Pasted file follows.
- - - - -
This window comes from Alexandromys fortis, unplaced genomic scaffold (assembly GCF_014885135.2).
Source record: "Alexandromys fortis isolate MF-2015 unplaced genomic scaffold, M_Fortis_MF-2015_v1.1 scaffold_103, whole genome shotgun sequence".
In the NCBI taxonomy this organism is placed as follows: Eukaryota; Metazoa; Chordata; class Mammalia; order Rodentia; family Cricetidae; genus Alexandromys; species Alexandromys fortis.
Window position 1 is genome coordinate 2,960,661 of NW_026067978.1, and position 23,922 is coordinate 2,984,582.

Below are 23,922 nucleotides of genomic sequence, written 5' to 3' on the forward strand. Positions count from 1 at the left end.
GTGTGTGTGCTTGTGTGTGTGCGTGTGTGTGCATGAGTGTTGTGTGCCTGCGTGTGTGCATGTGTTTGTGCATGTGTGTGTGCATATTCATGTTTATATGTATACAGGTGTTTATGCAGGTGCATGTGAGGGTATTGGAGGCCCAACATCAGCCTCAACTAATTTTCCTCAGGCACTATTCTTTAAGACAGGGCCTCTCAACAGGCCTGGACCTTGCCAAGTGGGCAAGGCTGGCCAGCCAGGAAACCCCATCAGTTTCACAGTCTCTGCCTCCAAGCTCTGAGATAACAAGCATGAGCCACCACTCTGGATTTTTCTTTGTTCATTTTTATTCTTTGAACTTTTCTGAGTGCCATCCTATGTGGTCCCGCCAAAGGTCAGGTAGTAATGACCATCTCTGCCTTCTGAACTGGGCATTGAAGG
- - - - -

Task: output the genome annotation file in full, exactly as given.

This window comes from Alexandromys fortis, unplaced genomic scaffold (assembly GCF_014885135.2).
Source record: "Alexandromys fortis isolate MF-2015 unplaced genomic scaffold, M_Fortis_MF-2015_v1.1 scaffold_103, whole genome shotgun sequence".
In the NCBI taxonomy this organism is placed as follows: Eukaryota; Metazoa; Chordata; class Mammalia; order Rodentia; family Cricetidae; genus Alexandromys; species Alexandromys fortis.
Window position 1 is genome coordinate 2,960,661 of NW_026067978.1, and position 23,922 is coordinate 2,984,582.

Below are 23,922 nucleotides of genomic sequence, written 5' to 3' on the forward strand. Positions count from 1 at the left end.
GTGTGTGTGCTTGTGTGTGTGCGTGTGTGTGCATGAGTGTTGTGTGCCTGCGTGTGTGCATGTGTTTGTGCATGTGTGTGTGCATATTCATGTTTATATGTATACAGGTGTTTATGCAGGTGCATGTGAGGGTATTGGAGGCCCAACATCAGCCTCAACTAATTTTCCTCAGGCACTATTCTTTAAGACAGGGCCTCTCAACAGGCCTGGACCTTGCCAAGTGGGCAAGGCTGGCCAGCCAGGAAACCCCATCAGTTTCACAGTCTCTGCCTCCAAGCTCTGAGATAACAAGCATGAGCCACCACTCTGGATTTTTCTTTGTTCATTTTTATTCTTTGAACTTTTCTGAGTGCCATCCTATGTGGTCCCGCCAAAGGTCAGGTAGTAATGACCATCTCTGCCTTCTGAACTGGGCATTGAAGG